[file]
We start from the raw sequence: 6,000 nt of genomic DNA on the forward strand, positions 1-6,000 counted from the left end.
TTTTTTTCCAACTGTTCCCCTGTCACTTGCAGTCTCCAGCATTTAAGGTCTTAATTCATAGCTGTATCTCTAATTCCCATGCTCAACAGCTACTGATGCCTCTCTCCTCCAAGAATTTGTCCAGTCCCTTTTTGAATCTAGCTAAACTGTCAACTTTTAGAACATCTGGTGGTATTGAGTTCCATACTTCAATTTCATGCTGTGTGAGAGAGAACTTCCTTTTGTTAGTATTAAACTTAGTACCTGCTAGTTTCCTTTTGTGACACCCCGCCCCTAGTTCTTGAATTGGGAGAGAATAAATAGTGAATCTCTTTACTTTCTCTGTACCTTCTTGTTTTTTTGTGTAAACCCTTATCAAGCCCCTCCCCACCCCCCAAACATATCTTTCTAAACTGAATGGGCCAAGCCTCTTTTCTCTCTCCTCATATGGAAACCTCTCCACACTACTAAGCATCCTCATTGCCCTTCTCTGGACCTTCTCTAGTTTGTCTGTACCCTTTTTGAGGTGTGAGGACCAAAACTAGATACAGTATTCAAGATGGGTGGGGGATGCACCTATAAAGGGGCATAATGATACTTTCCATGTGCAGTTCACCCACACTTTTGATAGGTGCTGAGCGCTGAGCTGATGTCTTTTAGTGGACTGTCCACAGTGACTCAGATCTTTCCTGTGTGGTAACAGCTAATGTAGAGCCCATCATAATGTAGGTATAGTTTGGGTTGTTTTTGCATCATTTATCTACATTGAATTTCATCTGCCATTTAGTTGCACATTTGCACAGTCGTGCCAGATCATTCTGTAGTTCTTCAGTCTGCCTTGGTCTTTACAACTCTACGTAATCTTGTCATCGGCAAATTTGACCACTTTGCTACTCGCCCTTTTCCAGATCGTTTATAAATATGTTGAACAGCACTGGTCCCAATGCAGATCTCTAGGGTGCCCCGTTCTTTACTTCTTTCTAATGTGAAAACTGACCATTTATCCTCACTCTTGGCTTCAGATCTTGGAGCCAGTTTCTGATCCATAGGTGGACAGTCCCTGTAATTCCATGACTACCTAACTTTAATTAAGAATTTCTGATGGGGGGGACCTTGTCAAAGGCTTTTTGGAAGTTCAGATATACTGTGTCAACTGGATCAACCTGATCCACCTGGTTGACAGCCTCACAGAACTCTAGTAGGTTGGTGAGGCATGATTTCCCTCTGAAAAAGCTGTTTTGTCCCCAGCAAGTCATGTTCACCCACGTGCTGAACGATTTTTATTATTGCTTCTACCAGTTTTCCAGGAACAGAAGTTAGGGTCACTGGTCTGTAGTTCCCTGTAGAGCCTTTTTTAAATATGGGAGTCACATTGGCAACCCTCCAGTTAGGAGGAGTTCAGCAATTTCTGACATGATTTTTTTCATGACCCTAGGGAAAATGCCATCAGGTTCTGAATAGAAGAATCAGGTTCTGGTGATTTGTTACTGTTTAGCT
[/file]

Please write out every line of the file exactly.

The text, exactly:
We start from the raw sequence: 6,000 nt of genomic DNA on the forward strand, positions 1-6,000 counted from the left end.
TTTTTTTCCAACTGTTCCCCTGTCACTTGCAGTCTCCAGCATTTAAGGTCTTAATTCATAGCTGTATCTCTAATTCCCATGCTCAACAGCTACTGATGCCTCTCTCCTCCAAGAATTTGTCCAGTCCCTTTTTGAATCTAGCTAAACTGTCAACTTTTAGAACATCTGGTGGTATTGAGTTCCATACTTCAATTTCATGCTGTGTGAGAGAGAACTTCCTTTTGTTAGTATTAAACTTAGTACCTGCTAGTTTCCTTTTGTGACACCCCGCCCCTAGTTCTTGAATTGGGAGAGAATAAATAGTGAATCTCTTTACTTTCTCTGTACCTTCTTGTTTTTTTGTGTAAACCCTTATCAAGCCCCTCCCCACCCCCCAAACATATCTTTCTAAACTGAATGGGCCAAGCCTCTTTTCTCTCTCCTCATATGGAAACCTCTCCACACTACTAAGCATCCTCATTGCCCTTCTCTGGACCTTCTCTAGTTTGTCTGTACCCTTTTTGAGGTGTGAGGACCAAAACTAGATACAGTATTCAAGATGGGTGGGGGATGCACCTATAAAGGGGCATAATGATACTTTCCATGTGCAGTTCACCCACACTTTTGATAGGTGCTGAGCGCTGAGCTGATGTCTTTTAGTGGACTGTCCACAGTGACTCAGATCTTTCCTGTGTGGTAACAGCTAATGTAGAGCCCATCATAATGTAGGTATAGTTTGGGTTGTTTTTGCATCATTTATCTACATTGAATTTCATCTGCCATTTAGTTGCACATTTGCACAGTCGTGCCAGATCATTCTGTAGTTCTTCAGTCTGCCTTGGTCTTTACAACTCTACGTAATCTTGTCATCGGCAAATTTGACCACTTTGCTACTCGCCCTTTTCCAGATCGTTTATAAATATGTTGAACAGCACTGGTCCCAATGCAGATCTCTAGGGTGCCCCGTTCTTTACTTCTTTCTAATGTGAAAACTGACCATTTATCCTCACTCTTGGCTTCAGATCTTGGAGCCAGTTTCTGATCCATAGGTGGACAGTCCCTGTAATTCCATGACTACCTAACTTTAATTAAGAATTTCTGATGGGGGGGACCTTGTCAAAGGCTTTTTGGAAGTTCAGATATACTGTGTCAACTGGATCAACCTGATCCACCTGGTTGACAGCCTCACAGAACTCTAGTAGGTTGGTGAGGCATGATTTCCCTCTGAAAAAGCTGTTTTGTCCCCAGCAAGTCATGTTCACCCACGTGCTGAACGATTTTTATTATTGCTTCTACCAGTTTTCCAGGAACAGAAGTTAGGGTCACTGGTCTGTAGTTCCCTGTAGAGCCTTTTTTAAATATGGGAGTCACATTGGCAACCCTCCAGTTAGGAGGAGTTCAGCAATTTCTGACATGATTTTTTTCATGACCCTAGGGAAAATGCCATCAGGTTCTGAATAGAAGAATCAGGTTCTGGTGATTTGTTACTGTTTAGCT